IRIS Extra 2016-1: Exceptions to copyright in Russia and the “fair use” doctrine
Anyone who wishes to comment on, criticise or make a parody of a copyrighted work may quote a portion of it without the author’s permission. This principle is grounded in the notion that without this freedom any author could prevent the expression of possible negative comments about his or her work, with a clear impact on freedom of expression and pluralism of information. Considered from a different perspective, this freedom to quote is an exception to an exclusive right of a rightsholder: what would in principle qualify as an infringement, namely the use of another author’s work without prior consent to do so, would under these circumstances be considered legitimate.
This tension between copyright and freedom of speech, which are both recognised as fundamental rights in various international treaties, explains why copyright laws are accompanied by a set of limitations. This encapsulates the US “fair use” doctrine, and is also the rationale of the exceptions to copyright in European countries and of the so-called “free use” principle applied in the Russian Federation.
According to the US Constitution, the very purpose of copyright is "to promote the Progress of Science and useful Arts, by securing for limited Times to Authors and Inventors the exclusive Right to their respective Writings and Discoveries". As copyright includes a limitation on the right to copy or replicate a work, one could be lead to believe that rather than fostering creativity, it represents an obstacle for other people to create and to build on other people's creation. However, it is exactly thanks to the “transformative” use that is allowed by the exceptions and limitations to copyright that a new work might be created.
Under the fair use doctrine, a “transformative use” – as distinct from “derivative work”, which also implies a certain degree of transformative effect – makes a new, original work. Absent this transformative effect, the result would be plagiarism, namely a copyright infringement. A long time before these concepts were translated into modern law, Martial wrote about his rival poet Fidentinus, who had performed one of his works in public pretending he was the author, that “Quem recitas meus est, o Fidentine, libellus: sed male cum recitas, incipit esse tuus” (the little book you are reciting is one of mine, Fidentinus, but you are reciting it so badly, it’s turning into one of yours). This epigram clearly exemplifies the author’s perception of ownership of the initial creation, but also his disclaimer when the transformative effect is so evident (in this case negatively so) that the result is a new work, of which the initial author rejects his ownership.
The purposes of fostering creativity become evident when the effect of a legitimate transformative use is a new work. Nevertheless, this should happen within clearly defined perimeters, otherwise the effect would be quite different; namely the violation of the exclusive rights of rightsholders and, consequently, an infringement of copyright rules. This is the reason why limitations and exceptions to exclusive rights are allowed in certain special cases, provided that they do not conflict with normal exploitation of the work and do not unreasonably prejudice the legitimate interests of the rightsholders, according to the so-called ‘three-step’ test provided for by the WIPO Copyright Treaties.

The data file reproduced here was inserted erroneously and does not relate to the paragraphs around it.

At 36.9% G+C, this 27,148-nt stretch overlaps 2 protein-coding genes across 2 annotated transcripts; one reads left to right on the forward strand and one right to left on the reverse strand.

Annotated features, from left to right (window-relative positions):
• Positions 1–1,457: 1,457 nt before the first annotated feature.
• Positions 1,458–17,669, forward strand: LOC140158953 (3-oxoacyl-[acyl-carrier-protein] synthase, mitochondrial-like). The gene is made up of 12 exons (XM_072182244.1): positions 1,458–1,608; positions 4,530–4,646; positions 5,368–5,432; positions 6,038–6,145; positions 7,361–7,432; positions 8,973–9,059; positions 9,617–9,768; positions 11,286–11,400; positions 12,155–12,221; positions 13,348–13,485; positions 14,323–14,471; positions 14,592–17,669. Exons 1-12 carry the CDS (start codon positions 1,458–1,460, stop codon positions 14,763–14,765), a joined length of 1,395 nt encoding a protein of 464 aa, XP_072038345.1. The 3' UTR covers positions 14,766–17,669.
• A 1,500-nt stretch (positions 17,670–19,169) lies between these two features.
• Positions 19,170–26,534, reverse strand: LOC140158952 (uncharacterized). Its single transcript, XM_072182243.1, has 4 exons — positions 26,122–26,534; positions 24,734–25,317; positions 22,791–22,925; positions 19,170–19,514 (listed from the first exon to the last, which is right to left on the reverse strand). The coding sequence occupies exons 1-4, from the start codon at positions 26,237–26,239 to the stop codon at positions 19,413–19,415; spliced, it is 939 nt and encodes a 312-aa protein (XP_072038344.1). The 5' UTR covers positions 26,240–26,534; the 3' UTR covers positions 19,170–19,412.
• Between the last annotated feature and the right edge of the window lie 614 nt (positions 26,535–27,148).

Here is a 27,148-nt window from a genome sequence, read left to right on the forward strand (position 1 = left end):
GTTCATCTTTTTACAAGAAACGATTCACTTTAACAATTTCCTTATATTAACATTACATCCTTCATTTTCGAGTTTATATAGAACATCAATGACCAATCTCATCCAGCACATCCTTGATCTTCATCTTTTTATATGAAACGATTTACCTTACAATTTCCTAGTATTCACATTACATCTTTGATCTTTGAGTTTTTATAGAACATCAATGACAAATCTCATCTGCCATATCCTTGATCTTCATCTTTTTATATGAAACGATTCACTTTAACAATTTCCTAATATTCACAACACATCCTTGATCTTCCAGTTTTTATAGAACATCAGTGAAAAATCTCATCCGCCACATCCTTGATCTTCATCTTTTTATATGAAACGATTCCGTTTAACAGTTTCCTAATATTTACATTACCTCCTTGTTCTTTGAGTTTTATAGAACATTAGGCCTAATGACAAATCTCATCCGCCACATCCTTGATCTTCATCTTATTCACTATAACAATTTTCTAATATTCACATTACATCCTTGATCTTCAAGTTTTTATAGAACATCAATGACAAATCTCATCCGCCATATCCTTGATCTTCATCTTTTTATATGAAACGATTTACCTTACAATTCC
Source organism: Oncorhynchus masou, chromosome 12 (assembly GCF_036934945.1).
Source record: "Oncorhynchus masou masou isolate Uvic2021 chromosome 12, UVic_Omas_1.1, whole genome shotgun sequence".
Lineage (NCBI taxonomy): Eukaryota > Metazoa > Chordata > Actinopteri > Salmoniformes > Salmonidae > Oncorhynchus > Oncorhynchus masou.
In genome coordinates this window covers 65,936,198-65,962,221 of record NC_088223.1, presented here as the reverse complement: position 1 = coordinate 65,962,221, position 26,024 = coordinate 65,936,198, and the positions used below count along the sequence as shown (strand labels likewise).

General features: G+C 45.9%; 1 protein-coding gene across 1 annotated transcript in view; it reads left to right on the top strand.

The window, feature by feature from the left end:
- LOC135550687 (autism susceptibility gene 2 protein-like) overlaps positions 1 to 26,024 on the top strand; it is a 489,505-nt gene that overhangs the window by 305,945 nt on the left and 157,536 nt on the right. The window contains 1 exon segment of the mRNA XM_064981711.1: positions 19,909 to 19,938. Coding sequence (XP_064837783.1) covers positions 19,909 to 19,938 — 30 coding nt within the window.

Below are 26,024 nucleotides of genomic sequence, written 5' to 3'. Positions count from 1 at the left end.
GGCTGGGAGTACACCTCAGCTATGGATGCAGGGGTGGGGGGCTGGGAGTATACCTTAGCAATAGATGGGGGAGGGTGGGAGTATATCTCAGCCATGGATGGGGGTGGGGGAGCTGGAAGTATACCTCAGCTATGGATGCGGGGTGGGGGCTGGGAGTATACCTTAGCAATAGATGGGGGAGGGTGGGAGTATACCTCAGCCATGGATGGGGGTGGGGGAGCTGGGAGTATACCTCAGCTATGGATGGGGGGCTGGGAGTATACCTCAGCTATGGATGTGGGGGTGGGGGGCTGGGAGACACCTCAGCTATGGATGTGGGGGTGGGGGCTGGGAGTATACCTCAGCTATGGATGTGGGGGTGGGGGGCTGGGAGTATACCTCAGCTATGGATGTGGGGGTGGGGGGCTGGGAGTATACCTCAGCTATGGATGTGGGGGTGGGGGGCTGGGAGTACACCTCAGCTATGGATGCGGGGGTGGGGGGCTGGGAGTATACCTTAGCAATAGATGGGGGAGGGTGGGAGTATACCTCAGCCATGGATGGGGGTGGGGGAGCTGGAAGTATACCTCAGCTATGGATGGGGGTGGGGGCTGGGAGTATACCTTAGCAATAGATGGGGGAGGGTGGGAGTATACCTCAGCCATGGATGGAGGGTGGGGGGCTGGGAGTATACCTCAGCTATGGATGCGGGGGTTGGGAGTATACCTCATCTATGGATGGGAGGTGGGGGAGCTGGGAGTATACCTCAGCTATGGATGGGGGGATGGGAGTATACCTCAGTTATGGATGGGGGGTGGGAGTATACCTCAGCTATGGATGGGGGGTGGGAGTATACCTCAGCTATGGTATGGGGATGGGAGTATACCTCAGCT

In summary, the rule is that copyright is an exclusive right, whereas the exceptions to it may be allowed in certain special cases in the name of potentially conflicting freedoms, such as those of expression and information, or of education and research, or in order to safeguard certain environments, such as prisons or hospitals, or people, such as persons with disabilities. These exceptions, to be interpreted restrictively, are intended to provide some flexibility to certain uses of a copyrighted work.
The distinction between copyright infringement and legitimate copy of parts of a copyrighted work for the purposes of commenting and/or criticising or of parodying the work is at the centre of the following article. The author, Margarita Sobol, discusses the notion of fair use under US law and its equivalent under Russian law, and describes those exceptions to copyright that aim at balancing copyright with other fundamental rights in both countries, referring to relevant case-law.
With a structure that considers the US and the Russian landscape in parallel, she first explores the main concepts underpinning the two notions of fair use and free use, with a separate chapter devoted to the very specific case of parody. An extensive part of the article explores the influence that the DMCA (the US Digital Millennium Copyright Act) has had on Russian legislation, and touches upon Digital Rights Management (DRM), takedown notices, social issues in the audiovisual media and user-generated content (UGC). Despite these influences, this article demonstrates that Russian copyright legislation remains more anchored in the continental principles of exceptions to copyright than in those deriving from the US practice under the fair use doctrine.
The case-law developed around these concepts is often called upon in the current debate on how to adapt the existing EU regulatory framework to the online environment. This article highlights similarities and differences between the two approaches and helps clarify why a transposition of the fair use doctrine into European legislation, as is requested by many freedom of expression activists, is likely to be a complicated exercise.